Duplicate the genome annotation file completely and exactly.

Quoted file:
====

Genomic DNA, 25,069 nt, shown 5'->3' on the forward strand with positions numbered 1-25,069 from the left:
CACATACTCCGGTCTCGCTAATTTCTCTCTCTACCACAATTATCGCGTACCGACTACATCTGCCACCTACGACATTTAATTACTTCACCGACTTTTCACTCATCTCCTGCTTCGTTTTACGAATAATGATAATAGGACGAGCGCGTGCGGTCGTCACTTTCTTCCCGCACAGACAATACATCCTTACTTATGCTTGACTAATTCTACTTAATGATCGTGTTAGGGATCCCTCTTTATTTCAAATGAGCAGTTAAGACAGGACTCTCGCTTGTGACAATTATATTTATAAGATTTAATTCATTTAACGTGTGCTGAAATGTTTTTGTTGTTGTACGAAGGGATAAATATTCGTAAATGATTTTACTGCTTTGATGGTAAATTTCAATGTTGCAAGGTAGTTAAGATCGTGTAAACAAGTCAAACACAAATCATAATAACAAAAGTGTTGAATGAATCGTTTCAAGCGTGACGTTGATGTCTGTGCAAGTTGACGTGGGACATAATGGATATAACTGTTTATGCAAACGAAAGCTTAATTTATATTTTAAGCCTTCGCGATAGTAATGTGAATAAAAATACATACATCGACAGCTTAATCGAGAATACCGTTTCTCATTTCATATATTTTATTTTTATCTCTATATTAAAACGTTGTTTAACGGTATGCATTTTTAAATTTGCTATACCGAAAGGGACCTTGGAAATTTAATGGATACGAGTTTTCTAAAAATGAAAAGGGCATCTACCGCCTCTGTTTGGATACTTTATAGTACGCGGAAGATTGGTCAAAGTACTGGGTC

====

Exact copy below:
Genomic DNA, 25,069 nt, shown 5'->3' on the forward strand with positions numbered 1-25,069 from the left:
CACATACTCCGGTCTCGCTAATTTCTCTCTCTACCACAATTATCGCGTACCGACTACATCTGCCACCTACGACATTTAATTACTTCACCGACTTTTCACTCATCTCCTGCTTCGTTTTACGAATAATGATAATAGGACGAGCGCGTGCGGTCGTCACTTTCTTCCCGCACAGACAATACATCCTTACTTATGCTTGACTAATTCTACTTAATGATCGTGTTAGGGATCCCTCTTTATTTCAAATGAGCAGTTAAGACAGGACTCTCGCTTGTGACAATTATATTTATAAGATTTAATTCATTTAACGTGTGCTGAAATGTTTTTGTTGTTGTACGAAGGGATAAATATTCGTAAATGATTTTACTGCTTTGATGGTAAATTTCAATGTTGCAAGGTAGTTAAGATCGTGTAAACAAGTCAAACACAAATCATAATAACAAAAGTGTTGAATGAATCGTTTCAAGCGTGACGTTGATGTCTGTGCAAGTTGACGTGGGACATAATGGATATAACTGTTTATGCAAACGAAAGCTTAATTTATATTTTAAGCCTTCGCGATAGTAATGTGAATAAAAATACATACATCGACAGCTTAATCGAGAATACCGTTTCTCATTTCATATATTTTATTTTTATCTCTATATTAAAACGTTGTTTAACGGTATGCATTTTTAAATTTGCTATACCGAAAGGGACCTTGGAAATTTAATGGATACGAGTTTTCTAAAAATGAAAAGGGCATCTACCGCCTCTGTTTGGATACTTTATAGTACGCGGAAGATTGGTCAAAGTACTGGGTC